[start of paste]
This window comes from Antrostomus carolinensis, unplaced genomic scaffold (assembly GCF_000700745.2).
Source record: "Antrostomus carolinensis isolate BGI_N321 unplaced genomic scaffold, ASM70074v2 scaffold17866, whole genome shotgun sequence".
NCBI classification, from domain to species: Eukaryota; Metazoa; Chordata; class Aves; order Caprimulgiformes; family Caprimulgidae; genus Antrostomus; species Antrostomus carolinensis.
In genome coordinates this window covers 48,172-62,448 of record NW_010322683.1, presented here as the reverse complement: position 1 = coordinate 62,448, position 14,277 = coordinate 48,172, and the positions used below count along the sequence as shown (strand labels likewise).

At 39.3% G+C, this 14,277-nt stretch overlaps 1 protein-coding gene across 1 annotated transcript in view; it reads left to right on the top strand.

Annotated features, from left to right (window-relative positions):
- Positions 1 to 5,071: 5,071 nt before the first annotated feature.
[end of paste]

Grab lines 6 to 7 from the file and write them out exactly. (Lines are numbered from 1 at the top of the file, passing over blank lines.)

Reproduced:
Annotated features, from left to right (window-relative positions):
- Positions 1 to 5,071: 5,071 nt before the first annotated feature.